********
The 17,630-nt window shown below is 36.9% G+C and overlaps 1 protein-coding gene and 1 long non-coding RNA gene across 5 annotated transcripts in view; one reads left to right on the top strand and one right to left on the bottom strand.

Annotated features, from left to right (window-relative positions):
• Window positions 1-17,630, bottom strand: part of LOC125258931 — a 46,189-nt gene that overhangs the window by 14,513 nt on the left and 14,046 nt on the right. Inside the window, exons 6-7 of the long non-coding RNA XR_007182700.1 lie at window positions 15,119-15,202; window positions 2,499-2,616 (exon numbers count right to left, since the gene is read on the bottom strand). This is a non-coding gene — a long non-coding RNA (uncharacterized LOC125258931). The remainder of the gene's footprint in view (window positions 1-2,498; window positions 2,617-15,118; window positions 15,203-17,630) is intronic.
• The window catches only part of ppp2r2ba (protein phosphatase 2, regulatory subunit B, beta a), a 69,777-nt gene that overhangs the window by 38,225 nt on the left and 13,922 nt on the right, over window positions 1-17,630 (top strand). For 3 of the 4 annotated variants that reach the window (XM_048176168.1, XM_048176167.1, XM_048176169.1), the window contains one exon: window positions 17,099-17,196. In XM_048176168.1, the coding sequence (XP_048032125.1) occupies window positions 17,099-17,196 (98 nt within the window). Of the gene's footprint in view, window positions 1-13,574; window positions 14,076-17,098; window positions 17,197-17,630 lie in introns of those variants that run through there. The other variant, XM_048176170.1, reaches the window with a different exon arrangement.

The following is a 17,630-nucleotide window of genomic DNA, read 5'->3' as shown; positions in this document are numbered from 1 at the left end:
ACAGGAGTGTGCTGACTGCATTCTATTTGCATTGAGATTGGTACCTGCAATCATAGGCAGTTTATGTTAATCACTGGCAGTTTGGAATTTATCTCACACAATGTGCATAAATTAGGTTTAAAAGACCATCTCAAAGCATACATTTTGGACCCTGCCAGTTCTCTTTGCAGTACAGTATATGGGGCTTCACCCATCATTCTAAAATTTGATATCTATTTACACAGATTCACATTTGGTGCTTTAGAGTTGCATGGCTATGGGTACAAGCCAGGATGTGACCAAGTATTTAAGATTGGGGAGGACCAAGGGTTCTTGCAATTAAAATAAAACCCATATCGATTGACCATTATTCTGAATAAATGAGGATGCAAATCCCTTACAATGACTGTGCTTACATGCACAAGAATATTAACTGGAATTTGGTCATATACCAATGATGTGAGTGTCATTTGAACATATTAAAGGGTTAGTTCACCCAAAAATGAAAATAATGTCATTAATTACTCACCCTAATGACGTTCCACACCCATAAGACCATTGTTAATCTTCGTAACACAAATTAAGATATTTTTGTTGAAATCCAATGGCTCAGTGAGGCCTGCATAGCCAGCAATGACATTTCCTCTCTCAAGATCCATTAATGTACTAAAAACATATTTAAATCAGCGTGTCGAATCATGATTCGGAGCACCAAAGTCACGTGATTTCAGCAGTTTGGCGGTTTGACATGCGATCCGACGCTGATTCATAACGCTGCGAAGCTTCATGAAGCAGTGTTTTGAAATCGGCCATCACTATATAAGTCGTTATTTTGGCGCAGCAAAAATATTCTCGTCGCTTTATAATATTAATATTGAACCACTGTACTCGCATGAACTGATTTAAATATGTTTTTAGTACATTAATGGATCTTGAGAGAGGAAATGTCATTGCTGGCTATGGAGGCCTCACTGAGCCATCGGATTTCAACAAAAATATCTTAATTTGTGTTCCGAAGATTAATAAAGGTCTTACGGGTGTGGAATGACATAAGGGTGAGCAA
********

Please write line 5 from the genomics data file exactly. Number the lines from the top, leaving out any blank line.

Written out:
The following is a 17,630-nucleotide window of genomic DNA, read 5'->3' as shown; positions in this document are numbered from 1 at the left end: